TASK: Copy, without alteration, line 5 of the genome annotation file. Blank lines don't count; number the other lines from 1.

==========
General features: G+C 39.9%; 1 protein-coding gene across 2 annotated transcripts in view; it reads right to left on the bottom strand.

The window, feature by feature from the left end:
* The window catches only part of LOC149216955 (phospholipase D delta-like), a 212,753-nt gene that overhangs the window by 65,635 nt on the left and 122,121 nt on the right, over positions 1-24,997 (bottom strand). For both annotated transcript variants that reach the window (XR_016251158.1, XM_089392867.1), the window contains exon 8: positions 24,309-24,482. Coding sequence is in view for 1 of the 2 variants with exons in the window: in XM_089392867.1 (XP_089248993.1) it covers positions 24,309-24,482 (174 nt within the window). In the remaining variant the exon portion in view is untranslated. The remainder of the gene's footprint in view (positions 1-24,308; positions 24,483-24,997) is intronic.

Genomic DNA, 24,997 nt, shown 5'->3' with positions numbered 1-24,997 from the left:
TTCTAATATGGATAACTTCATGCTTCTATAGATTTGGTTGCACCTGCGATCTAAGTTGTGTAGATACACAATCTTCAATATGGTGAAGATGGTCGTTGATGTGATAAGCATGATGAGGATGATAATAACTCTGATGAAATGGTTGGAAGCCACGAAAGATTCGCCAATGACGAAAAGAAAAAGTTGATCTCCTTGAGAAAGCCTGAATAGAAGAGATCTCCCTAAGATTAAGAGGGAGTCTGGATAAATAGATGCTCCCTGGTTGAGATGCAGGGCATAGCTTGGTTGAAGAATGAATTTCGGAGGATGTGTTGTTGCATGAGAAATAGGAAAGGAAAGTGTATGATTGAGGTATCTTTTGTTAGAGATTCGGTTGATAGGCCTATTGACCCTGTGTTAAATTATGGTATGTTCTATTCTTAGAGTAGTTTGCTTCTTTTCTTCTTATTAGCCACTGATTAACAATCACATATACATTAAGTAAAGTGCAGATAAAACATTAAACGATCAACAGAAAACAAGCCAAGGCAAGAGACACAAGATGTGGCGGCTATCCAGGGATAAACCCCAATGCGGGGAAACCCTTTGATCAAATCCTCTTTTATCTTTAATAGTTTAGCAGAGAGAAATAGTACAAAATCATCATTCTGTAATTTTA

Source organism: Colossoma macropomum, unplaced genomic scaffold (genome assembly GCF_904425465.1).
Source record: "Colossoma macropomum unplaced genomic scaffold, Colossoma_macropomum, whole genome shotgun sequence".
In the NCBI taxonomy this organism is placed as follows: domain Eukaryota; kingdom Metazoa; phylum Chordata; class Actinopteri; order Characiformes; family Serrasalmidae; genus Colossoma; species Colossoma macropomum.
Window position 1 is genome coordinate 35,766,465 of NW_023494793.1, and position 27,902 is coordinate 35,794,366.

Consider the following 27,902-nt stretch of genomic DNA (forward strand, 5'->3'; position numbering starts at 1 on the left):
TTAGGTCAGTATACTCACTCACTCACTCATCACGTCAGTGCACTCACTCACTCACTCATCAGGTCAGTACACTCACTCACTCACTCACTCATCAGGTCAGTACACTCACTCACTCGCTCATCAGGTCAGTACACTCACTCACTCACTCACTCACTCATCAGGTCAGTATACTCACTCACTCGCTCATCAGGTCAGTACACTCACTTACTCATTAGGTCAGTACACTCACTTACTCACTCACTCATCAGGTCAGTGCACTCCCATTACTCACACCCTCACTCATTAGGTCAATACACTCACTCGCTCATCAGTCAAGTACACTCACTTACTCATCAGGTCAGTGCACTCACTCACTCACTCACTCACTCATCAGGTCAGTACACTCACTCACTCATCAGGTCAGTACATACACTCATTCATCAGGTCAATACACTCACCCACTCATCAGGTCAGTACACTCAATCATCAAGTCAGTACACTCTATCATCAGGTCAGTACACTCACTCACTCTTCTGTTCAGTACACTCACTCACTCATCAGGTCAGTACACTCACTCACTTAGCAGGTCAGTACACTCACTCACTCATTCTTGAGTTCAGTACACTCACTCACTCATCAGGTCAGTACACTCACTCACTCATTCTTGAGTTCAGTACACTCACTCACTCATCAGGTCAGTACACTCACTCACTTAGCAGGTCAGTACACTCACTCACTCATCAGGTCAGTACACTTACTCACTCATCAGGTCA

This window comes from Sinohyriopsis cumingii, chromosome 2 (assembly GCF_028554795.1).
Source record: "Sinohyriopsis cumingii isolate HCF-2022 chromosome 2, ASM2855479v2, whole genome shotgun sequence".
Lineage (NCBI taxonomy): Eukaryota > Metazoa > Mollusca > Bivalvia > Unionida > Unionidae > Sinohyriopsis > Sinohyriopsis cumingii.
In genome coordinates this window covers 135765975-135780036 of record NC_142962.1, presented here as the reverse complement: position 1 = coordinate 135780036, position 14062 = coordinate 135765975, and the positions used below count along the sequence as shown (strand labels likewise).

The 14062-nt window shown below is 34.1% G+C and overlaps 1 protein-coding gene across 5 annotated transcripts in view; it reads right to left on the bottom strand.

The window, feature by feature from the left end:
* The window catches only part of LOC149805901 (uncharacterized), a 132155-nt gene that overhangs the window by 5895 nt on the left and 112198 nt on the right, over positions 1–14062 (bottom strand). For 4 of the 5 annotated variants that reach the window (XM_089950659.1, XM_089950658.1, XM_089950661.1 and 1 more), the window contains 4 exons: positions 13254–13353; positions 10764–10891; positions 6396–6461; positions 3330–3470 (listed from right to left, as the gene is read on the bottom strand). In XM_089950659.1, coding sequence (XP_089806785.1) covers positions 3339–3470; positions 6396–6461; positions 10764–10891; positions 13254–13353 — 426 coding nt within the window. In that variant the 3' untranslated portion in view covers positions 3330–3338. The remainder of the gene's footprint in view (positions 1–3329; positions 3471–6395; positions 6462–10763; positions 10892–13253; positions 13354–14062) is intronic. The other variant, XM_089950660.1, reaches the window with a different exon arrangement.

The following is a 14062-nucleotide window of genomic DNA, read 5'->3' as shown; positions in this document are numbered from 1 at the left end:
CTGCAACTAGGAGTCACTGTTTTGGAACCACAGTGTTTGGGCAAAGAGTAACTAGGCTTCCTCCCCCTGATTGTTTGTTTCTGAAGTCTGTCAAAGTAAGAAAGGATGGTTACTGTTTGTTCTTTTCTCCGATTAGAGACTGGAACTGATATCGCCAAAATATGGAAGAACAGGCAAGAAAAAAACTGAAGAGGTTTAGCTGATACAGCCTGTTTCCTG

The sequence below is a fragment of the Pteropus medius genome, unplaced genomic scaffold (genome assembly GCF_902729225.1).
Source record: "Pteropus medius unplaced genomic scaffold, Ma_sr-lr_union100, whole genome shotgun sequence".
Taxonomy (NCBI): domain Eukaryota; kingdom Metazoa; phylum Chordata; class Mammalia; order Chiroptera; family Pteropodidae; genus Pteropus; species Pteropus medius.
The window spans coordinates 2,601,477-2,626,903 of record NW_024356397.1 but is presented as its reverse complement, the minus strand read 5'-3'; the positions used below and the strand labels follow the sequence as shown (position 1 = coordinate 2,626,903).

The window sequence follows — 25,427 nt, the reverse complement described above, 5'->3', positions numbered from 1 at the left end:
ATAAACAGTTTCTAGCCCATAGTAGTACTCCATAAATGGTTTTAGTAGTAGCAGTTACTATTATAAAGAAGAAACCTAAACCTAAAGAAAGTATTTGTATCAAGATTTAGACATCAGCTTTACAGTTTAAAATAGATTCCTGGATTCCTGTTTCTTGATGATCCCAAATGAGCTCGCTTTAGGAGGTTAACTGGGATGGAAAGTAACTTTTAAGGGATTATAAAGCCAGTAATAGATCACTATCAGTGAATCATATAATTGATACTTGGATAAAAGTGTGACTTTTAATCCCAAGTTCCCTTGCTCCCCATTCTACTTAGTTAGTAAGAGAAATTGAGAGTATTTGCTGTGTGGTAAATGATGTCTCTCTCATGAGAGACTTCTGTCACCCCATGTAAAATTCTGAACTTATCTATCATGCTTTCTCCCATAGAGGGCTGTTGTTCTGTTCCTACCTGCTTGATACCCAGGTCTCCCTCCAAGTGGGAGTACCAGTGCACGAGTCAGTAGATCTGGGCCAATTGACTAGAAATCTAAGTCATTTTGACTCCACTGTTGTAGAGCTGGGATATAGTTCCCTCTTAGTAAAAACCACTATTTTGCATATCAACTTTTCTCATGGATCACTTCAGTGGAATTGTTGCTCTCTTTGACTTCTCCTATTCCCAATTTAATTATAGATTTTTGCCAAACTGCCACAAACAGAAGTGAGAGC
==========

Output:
TTCTAATATGGATAACTTCATGCTTCTATAGATTTGGTTGCACCTGCGATCTAAGTTGTGTAGATACACAATCTTCAATATGGTGAAGATGGTCGTTGATGTGATAAGCATGATGAGGATGATAATAACTCTGATGAAATGGTTGGAAGCCACGAAAGATTCGCCAATGACGAAAAGAAAAAGTTGATCTCCTTGAGAAAGCCTGAATAGAAGAGATCTCCCTAAGATTAAGAGGGAGTCTGGATAAATAGATGCTCCCTGGTTGAGATGCAGGGCATAGCTTGGTTGAAGAATGAATTTCGGAGGATGTGTTGTTGCATGAGAAATAGGAAAGGAAAGTGTATGATTGAGGTATCTTTTGTTAGAGATTCGGTTGATAGGCCTATTGACCCTGTGTTAAATTATGGTATGTTCTATTCTTAGAGTAGTTTGCTTCTTTTCTTCTTATTAGCCACTGATTAACAATCACATATACATTAAGTAAAGTGCAGATAAAACATTAAACGATCAACAGAAAACAAGCCAAGGCAAGAGACACAAGATGTGGCGGCTATCCAGGGATAAACCCCAATGCGGGGAAACCCTTTGATCAAATCCTCTTTTATCTTTAATAGTTTAGCAGAGAGAAATAGTACAAAATCATCATTCTGTAATTTTA